Changing Demographics May Put Comcast (NASDAQ:CMCSA) Out of Its Cable TV Business
Television has been the steady diet of home entertainment for Americans ever since the box made its way into the living room after World War II. However, latest statics suggest that the dependable business model of Cable TV companies such as Comcast Corporation (NASDAQ:CMCSA) [stockdata ticker=”CMCSA”] may not be viable in near future.
Although cable companies like Comcast (NASDAQ:CMCSA) [stockdata ticker=”CMCSA”] and Time Warner (NYSE:TWC) [stockdata ticker=”TWC”] has steady new subscribers, the ground is shaking underneath for the long-term revenue sustainability of these companies. According a CNET study, younger TV viewers are opting out from broadcast TV subscriptions and getting their daily dose of video entertainment from online sources. Back in early 1990’s the average age of ABC’s TV program viewers was around 37, fast forward twenty years, now it’s 51. Average age of Fox’s viewers has surged to 44 from 29 during the same period. While NBC and CBS had traditionally rather old aged viewers, they are also observing the age of their average viewership going up in numbers.
One may ask the reason, and a metaphorical comparison would be that most people growing up in 1990’s watched Friends on a TV set while the audience of How I Met Your Mother perhaps picked to watch it on their Laptops in their dorm rooms. Since Apple (NASDAQ:AAPL) [stockdata ticker=”AAPL”] TV came out and Google (NASDAQ:GOOG) [stockdata ticker=”GOOG”] followed suit with its Google TV, people still prefer to use a TV. However, the rise of NetFlix (NASDAQ:NFLX) [stockdata ticker=”NFLX”] and Hulu in recent years have blurred the allotment between watching shows, movies and videos on the computer screen and on a big screen TV set.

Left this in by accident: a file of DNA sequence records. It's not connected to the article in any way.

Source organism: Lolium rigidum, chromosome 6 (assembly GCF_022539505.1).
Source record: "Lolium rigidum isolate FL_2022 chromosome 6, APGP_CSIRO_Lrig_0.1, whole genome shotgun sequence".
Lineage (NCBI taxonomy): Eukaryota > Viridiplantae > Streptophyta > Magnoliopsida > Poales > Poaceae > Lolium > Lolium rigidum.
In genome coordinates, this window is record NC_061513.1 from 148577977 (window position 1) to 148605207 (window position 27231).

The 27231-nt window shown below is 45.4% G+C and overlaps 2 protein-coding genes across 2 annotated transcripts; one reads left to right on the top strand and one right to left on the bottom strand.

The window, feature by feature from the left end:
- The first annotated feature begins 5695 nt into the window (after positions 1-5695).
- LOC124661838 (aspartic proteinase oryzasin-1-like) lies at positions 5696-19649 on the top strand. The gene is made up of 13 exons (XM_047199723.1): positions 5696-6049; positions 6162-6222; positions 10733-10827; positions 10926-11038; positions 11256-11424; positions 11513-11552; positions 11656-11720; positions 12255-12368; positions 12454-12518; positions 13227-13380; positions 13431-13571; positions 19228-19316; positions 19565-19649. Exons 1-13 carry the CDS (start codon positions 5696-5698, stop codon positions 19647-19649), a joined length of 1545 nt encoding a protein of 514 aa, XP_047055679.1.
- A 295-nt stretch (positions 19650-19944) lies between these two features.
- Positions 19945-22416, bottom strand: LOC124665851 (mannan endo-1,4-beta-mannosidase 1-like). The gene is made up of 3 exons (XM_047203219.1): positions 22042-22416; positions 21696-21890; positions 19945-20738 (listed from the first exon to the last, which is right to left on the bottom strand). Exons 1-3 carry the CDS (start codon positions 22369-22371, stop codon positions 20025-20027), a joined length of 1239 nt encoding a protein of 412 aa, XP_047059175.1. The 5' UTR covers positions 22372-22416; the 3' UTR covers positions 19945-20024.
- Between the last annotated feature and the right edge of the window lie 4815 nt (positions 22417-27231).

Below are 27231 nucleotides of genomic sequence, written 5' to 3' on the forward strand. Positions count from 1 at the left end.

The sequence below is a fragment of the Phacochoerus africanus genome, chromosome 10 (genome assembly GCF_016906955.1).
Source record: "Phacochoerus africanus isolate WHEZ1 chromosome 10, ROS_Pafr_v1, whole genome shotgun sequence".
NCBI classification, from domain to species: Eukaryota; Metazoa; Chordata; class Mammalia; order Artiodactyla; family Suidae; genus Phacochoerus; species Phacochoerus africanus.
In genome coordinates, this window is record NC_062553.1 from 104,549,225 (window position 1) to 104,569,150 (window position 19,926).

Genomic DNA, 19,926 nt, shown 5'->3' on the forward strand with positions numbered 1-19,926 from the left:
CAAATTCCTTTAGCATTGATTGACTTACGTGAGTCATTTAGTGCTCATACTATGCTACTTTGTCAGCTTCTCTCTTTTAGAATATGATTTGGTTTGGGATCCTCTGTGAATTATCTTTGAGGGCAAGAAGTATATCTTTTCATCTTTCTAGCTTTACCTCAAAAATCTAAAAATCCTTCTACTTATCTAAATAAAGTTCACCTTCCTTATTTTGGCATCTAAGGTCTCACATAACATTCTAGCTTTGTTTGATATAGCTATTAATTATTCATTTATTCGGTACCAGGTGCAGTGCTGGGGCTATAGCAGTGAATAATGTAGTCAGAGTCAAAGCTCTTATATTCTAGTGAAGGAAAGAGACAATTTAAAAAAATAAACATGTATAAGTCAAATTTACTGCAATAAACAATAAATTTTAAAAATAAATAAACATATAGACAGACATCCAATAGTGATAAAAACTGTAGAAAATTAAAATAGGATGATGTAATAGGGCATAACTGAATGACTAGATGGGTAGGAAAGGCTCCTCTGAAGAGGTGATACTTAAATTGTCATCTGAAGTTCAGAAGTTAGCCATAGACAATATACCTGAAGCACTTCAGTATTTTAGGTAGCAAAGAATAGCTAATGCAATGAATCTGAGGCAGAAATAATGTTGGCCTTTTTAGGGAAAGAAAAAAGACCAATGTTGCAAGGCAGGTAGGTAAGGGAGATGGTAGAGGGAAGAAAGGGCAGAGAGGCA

According to Marketing Charts, US broadband penetration has reached over 70 percent in 2013. This signifies why a very new company like NetFlix (NASDAQ:NFLX) has a US$ 19.98 Billion market cap compared to a time tested company like Time Warner Cable Inc (NYSE:TWC).
Comcast’s Gross Profit Margin (70.36%) has helped its stock price to perform relatively better since 2012, compared to Time Warner, perhaps because it actually owns a 32 % stake of Hulu, one of the major players of online video entertainment.
However, the bulk of its revenues is coming from subscribers who are not part of the Generation Y or the Millennials. Within next decade majority of the workforce will be dominated by people from this demographic, and they will be using fast broadband access to watch their favorite TV shows not on a cable TV subscription. While the current financial ratios suggest that Comcast and the cable TV industry is doing well, it is also suffering from a marketing myopia that they are in the Cable TV business; making them vulnerable to the changing behavioral patterns of a new emerging generation.